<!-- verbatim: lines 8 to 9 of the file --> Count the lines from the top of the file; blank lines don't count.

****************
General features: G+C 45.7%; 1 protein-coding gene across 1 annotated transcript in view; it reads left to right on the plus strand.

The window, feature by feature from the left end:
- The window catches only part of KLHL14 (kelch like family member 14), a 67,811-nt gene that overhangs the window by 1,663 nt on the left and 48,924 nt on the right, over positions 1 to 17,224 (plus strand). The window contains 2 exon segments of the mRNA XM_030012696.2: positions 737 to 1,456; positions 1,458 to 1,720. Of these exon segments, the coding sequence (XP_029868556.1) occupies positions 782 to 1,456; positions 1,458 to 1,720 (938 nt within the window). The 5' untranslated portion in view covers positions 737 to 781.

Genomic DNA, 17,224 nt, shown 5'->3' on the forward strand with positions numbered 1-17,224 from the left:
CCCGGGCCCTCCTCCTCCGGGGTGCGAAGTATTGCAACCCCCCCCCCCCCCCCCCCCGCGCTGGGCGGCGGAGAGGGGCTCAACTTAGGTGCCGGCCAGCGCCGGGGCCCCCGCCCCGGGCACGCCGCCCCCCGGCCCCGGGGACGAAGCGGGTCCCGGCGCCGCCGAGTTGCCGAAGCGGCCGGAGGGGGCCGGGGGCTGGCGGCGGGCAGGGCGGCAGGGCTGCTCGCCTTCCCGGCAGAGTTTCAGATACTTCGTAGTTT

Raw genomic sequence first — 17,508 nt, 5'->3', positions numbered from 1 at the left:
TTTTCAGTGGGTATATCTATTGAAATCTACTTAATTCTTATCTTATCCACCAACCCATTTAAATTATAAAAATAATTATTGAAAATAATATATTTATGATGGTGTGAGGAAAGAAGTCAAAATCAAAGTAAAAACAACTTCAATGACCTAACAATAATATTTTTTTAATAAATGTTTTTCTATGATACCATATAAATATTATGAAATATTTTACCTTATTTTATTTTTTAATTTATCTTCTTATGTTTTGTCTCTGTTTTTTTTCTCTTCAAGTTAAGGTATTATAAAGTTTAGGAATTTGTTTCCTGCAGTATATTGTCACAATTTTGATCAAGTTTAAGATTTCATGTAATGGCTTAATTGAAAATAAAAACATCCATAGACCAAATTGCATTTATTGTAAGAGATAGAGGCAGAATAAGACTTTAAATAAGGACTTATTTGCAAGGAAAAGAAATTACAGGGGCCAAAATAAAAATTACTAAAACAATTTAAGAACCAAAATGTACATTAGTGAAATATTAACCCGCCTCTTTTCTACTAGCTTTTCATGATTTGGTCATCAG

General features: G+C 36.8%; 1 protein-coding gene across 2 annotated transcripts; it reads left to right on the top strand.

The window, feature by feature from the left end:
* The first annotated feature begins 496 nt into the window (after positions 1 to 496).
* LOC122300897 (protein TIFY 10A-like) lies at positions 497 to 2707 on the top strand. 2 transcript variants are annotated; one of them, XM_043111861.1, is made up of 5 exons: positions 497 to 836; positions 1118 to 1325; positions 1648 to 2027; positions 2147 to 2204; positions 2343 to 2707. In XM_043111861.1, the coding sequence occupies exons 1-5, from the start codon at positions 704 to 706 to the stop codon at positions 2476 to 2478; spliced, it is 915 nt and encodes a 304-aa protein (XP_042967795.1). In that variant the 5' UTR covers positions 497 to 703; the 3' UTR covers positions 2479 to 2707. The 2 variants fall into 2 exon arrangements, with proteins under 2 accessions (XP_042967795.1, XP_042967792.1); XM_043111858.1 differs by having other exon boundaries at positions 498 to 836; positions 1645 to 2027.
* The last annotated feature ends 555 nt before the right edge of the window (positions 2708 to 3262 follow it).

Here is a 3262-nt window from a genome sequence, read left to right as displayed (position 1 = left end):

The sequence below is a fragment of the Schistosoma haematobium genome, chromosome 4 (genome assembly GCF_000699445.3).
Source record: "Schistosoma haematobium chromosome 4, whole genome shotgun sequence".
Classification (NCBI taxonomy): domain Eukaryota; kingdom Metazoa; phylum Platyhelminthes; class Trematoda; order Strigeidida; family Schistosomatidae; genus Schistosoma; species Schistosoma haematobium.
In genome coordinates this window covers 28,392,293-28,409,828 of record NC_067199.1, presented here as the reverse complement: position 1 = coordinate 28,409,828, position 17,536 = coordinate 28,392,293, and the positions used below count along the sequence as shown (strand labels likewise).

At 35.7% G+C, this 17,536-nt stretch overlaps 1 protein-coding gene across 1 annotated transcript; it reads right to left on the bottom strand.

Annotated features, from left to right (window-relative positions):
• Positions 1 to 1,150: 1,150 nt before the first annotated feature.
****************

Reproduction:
General features: G+C 36.8%; 1 protein-coding gene across 2 annotated transcripts; it reads left to right on the top strand.

The window, feature by feature from the left end: